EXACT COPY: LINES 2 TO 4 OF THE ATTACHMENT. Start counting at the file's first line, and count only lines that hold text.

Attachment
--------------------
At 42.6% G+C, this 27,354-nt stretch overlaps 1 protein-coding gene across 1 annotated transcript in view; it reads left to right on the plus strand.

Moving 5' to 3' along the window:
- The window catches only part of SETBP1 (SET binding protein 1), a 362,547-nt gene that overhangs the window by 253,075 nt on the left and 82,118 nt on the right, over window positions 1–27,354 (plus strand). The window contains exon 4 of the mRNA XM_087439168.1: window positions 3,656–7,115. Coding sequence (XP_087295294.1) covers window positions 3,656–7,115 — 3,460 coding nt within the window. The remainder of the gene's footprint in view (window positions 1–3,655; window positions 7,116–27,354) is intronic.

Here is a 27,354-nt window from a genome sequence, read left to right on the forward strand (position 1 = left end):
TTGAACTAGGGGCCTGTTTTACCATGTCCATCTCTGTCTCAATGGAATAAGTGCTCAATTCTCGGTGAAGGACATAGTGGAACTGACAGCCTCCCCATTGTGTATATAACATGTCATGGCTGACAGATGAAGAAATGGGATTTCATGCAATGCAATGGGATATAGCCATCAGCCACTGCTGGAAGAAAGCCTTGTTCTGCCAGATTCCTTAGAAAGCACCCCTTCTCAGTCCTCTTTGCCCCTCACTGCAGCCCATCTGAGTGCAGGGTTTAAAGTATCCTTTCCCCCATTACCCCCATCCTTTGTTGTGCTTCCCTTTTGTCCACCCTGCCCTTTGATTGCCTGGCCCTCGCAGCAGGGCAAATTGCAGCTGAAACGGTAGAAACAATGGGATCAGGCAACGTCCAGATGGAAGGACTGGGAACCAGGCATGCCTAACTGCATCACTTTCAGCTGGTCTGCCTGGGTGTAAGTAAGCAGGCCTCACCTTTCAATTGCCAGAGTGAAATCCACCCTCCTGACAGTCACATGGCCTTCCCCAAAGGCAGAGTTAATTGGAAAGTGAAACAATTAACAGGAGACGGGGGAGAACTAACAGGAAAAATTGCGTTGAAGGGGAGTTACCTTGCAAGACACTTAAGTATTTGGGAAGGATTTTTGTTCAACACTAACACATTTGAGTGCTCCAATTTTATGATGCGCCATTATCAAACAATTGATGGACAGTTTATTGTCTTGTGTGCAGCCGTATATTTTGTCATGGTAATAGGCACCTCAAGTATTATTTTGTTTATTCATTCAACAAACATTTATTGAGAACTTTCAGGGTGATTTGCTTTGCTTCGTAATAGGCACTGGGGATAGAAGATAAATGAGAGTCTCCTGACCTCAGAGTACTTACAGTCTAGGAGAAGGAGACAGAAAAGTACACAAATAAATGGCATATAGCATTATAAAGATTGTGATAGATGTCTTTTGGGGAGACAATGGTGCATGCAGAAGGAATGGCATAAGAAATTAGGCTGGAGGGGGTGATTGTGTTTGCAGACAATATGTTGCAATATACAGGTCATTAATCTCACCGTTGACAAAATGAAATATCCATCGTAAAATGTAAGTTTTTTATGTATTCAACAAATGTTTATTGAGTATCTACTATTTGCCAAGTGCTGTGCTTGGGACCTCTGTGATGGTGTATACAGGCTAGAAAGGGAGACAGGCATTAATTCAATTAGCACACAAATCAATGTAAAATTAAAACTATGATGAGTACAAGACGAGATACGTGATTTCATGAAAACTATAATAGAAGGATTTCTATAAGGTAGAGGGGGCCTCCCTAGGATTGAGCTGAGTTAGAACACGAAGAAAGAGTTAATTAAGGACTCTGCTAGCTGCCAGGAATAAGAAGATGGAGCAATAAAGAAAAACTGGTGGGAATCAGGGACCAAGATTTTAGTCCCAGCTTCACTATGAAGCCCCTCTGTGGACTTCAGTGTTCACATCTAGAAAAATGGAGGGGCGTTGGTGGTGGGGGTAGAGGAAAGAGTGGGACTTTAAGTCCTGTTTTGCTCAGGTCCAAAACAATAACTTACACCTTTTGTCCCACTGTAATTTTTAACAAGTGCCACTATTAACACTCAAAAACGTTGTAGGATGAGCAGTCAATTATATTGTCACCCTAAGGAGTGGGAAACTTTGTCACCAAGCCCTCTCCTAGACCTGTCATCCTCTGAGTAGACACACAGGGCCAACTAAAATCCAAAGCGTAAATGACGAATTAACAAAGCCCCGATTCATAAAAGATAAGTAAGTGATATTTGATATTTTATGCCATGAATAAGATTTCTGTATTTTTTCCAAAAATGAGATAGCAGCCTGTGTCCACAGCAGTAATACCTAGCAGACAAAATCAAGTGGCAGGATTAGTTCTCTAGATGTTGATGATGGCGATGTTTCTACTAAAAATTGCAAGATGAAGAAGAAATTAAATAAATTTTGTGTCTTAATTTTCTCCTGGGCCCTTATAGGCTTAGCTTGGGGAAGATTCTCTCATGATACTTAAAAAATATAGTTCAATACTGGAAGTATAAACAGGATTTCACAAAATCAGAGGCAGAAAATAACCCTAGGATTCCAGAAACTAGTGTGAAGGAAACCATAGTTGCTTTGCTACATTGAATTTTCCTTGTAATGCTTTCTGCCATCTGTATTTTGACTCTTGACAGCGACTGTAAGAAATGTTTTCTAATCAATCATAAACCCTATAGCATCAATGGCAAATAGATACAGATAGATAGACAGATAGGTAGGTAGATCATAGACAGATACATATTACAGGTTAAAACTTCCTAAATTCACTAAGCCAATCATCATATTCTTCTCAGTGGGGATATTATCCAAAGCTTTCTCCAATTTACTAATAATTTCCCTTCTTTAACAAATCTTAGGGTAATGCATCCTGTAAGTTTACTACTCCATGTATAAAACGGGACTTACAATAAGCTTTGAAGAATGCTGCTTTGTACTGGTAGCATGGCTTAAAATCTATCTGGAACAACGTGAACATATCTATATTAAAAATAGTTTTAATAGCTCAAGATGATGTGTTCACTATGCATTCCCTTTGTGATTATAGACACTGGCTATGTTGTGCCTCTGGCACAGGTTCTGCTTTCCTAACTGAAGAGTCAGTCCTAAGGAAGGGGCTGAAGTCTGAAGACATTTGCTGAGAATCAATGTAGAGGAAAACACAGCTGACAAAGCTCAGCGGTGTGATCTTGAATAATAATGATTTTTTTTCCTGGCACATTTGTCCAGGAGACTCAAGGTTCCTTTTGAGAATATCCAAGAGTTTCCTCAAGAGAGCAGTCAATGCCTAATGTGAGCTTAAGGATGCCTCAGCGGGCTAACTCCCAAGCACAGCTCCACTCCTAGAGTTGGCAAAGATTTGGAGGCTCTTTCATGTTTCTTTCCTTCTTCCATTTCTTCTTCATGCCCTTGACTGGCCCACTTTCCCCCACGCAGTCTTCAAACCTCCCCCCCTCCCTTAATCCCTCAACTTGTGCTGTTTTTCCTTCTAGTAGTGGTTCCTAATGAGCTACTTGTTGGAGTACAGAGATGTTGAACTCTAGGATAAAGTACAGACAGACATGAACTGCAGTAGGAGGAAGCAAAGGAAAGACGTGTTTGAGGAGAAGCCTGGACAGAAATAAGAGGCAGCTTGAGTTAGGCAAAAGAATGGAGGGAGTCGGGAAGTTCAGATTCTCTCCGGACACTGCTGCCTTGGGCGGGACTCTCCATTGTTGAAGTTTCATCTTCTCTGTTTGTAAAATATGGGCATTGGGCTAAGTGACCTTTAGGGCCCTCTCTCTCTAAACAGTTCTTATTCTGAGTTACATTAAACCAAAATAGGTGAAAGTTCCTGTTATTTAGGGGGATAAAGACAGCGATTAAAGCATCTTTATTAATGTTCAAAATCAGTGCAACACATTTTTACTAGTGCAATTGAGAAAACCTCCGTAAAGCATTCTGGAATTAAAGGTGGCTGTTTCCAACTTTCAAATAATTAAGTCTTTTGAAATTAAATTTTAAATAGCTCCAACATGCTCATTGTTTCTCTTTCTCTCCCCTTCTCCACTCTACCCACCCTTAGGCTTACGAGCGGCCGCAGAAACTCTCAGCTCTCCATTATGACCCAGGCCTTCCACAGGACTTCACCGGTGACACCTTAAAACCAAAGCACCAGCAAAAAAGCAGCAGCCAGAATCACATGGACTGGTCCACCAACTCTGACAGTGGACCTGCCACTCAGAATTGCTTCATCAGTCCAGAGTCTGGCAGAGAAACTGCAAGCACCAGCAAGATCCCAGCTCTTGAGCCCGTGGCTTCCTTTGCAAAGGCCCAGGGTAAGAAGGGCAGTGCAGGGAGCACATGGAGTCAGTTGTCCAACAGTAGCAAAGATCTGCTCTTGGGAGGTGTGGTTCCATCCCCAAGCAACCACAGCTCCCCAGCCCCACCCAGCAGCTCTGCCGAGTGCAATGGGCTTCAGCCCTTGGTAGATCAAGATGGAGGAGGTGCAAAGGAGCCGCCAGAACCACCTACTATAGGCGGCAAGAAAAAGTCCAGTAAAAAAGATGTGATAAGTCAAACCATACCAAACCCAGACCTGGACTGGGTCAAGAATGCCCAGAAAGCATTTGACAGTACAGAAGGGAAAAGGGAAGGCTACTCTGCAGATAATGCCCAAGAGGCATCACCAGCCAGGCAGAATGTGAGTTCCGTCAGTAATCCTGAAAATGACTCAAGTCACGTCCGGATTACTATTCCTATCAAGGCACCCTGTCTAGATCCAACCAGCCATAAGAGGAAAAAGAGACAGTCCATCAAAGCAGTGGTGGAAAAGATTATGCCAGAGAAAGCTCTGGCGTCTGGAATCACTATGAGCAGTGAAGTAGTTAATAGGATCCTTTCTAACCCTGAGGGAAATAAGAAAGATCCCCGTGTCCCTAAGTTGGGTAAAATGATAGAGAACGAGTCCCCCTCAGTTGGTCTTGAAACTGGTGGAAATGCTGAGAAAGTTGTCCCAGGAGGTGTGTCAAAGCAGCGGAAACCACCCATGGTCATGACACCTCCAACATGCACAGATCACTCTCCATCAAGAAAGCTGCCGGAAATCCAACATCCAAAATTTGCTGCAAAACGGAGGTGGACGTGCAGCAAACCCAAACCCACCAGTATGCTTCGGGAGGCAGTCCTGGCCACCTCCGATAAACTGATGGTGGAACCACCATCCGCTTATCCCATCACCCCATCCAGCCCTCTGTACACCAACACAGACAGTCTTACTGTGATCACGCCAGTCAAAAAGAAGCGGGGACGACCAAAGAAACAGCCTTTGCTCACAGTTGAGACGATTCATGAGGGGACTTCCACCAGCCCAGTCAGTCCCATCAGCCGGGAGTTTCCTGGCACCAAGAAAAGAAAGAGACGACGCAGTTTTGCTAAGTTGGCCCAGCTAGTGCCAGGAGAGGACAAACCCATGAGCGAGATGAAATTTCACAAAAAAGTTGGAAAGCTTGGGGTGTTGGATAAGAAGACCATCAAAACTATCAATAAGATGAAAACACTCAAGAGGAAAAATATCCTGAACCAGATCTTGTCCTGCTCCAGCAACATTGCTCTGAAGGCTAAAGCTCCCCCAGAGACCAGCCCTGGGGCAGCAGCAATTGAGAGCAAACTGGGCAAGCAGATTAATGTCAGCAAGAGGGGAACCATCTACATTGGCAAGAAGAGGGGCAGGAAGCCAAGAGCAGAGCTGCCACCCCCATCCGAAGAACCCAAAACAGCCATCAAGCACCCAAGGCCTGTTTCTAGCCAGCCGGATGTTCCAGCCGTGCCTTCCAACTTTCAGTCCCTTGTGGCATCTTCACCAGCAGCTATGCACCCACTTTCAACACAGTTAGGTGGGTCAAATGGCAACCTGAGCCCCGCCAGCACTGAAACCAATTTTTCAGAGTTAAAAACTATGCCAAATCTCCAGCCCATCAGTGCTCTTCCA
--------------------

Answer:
Moving 5' to 3' along the window:
- The window catches only part of SETBP1 (SET binding protein 1), a 362,547-nt gene that overhangs the window by 253,075 nt on the left and 82,118 nt on the right, over window positions 1–27,354 (plus strand). The window contains exon 4 of the mRNA XM_087439168.1: window positions 3,656–7,115. Coding sequence (XP_087295294.1) covers window positions 3,656–7,115 — 3,460 coding nt within the window. The remainder of the gene's footprint in view (window positions 1–3,655; window positions 7,116–27,354) is intronic.

Here is a 27,354-nt window from a genome sequence, read left to right on the forward strand (position 1 = left end):